See: factor model.


Single index model

A model of stock returns that decomposes influences on returns into a systematic factor,
as measured by the return on the broad market index, and firm specific factors.


Single-index model

Related: market model


Single-payment bond

A bond that will make only one payment of principal and interest.


Single-premium deferred annuity

An insurance policy bought by the sponsor of a pension plan for a single
premium. In return, the insurance company agrees to make lifelong payments to the employee (the
policyholder) when that employee retires.


Single sourcing

Using a single supplier as the only source of a part.


Statement billing

billing method in which the sales for a period such as a month (for which a customer also
receives invoices) are collected into a single statement and the customer must pay all of the invoices
represented on the statement.


Summarized bill of materials

A bill of materials format showing the grand total
usage requirement for each component of a finished product.


Support level

A price level below which it is supposedly difficult for a security or market to fall.


T-bill

See Treasury bill.


Tax anticipation bills (TABs)

Special bills that the Treasury occasionally issues that mature on corporate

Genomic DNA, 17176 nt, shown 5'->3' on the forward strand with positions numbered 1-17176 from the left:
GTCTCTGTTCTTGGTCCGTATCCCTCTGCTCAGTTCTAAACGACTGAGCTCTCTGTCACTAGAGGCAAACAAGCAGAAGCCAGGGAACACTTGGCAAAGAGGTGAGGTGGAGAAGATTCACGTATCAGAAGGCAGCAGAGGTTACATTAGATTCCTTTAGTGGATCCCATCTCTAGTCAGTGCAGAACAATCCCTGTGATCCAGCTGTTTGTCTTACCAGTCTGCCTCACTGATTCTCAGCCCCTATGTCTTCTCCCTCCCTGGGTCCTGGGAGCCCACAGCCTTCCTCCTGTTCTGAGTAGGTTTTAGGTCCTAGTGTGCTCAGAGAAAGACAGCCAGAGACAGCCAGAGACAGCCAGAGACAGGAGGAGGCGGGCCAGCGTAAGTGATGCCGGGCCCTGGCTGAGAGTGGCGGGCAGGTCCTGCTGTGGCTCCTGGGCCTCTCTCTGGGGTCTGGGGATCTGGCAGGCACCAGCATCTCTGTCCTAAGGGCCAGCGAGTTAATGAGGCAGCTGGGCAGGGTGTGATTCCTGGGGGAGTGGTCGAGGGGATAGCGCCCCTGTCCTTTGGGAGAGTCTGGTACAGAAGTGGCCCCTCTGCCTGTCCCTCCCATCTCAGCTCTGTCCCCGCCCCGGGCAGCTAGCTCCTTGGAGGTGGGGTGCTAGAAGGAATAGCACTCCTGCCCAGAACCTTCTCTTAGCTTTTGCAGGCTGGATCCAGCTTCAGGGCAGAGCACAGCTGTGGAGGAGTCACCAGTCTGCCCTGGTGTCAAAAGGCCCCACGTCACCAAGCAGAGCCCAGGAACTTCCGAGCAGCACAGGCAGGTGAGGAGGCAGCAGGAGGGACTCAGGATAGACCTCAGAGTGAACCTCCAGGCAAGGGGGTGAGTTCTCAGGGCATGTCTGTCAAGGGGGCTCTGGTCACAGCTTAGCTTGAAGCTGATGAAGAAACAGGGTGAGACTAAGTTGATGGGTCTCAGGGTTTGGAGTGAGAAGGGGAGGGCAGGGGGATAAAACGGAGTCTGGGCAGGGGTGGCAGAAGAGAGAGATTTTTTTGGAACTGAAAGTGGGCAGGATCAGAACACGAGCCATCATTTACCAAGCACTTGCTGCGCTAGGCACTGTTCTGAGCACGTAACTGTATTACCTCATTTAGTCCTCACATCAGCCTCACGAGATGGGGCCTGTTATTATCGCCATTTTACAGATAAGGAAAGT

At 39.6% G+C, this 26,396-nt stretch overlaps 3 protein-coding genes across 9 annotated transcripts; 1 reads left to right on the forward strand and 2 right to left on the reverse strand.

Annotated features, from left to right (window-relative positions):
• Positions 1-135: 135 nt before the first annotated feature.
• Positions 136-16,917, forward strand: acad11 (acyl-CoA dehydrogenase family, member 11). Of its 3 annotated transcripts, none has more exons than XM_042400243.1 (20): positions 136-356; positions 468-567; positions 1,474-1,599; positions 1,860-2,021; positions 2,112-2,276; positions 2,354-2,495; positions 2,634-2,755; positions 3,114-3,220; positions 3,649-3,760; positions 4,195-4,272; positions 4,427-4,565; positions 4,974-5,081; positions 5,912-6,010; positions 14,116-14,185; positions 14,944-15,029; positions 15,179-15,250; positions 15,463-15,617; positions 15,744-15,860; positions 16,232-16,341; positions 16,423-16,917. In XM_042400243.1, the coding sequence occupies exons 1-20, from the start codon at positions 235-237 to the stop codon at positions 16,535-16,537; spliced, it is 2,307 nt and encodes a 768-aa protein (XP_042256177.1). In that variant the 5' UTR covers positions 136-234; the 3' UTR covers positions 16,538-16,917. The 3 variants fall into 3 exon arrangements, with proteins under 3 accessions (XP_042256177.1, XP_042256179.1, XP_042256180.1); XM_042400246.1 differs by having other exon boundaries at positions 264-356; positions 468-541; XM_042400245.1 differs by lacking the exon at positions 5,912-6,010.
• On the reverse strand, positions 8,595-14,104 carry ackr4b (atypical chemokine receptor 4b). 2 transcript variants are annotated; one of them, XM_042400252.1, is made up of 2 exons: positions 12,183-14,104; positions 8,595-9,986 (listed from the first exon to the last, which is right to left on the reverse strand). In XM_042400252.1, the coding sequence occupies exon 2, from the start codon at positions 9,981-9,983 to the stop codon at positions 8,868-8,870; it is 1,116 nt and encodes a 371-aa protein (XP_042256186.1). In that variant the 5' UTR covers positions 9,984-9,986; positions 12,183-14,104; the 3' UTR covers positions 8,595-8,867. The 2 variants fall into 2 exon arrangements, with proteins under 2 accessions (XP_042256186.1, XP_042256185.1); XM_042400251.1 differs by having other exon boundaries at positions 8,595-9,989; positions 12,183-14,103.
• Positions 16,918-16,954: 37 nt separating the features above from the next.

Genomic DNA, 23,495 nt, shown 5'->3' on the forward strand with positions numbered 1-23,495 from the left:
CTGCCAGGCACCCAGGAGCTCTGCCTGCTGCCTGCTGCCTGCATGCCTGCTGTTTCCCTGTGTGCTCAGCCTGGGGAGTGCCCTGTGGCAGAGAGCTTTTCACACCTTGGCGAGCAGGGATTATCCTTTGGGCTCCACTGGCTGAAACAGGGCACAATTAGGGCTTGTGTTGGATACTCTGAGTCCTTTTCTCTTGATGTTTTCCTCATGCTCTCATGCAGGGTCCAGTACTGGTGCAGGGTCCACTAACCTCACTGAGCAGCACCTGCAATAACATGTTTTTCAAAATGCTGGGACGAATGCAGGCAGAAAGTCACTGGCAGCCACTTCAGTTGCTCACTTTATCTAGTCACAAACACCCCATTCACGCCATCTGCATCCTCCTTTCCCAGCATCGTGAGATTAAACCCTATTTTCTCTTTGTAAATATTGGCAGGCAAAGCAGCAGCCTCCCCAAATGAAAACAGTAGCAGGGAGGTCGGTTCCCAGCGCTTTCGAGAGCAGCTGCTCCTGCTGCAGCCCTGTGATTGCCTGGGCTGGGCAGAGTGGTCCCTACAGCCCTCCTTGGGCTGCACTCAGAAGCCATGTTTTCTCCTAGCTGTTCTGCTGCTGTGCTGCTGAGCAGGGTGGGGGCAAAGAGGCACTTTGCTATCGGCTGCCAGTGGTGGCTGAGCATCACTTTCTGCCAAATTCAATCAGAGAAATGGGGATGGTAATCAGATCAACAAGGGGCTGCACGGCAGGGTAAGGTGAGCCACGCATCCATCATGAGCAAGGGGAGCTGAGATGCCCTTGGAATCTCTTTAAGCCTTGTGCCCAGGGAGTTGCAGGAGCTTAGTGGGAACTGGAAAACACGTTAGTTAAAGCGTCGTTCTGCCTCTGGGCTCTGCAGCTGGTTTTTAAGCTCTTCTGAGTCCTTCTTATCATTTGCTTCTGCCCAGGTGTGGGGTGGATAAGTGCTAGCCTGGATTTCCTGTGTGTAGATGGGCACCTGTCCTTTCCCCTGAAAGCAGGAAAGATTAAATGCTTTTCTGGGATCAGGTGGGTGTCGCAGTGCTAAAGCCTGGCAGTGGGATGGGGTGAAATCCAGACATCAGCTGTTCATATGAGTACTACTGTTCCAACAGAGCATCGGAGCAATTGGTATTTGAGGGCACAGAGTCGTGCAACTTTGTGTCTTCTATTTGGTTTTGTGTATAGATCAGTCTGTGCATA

quarterly income tax dates and can be used at face value by corporations to pay their tax liabilities.


Treasury bill

Short-term U.S. government security issued at a discount from
the face value and paying the face value at maturity.


Treasury Bill

A short-term (less than one year) government discount bond.


Treasury Bill

Short-term government security.


Treasury bills

Debt obligations of the U.S. Treasury that have maturities of one year or less. Maturities for Tbills
are usually 91 days, 182 days, or 52 weeks.


U.S. Treasury bill

U.S. government debt with a maturity of less than a year.


Unbilled Accounts Receivable

Revenue recognized under the percentage-of-completion
method in excess of amounts billed. Also known as cost plus estimated earnings in excess of
billings.


unit-level cost

a cost caused by the production or acquisition
of a single unit of product or the delivery of a single
unit of service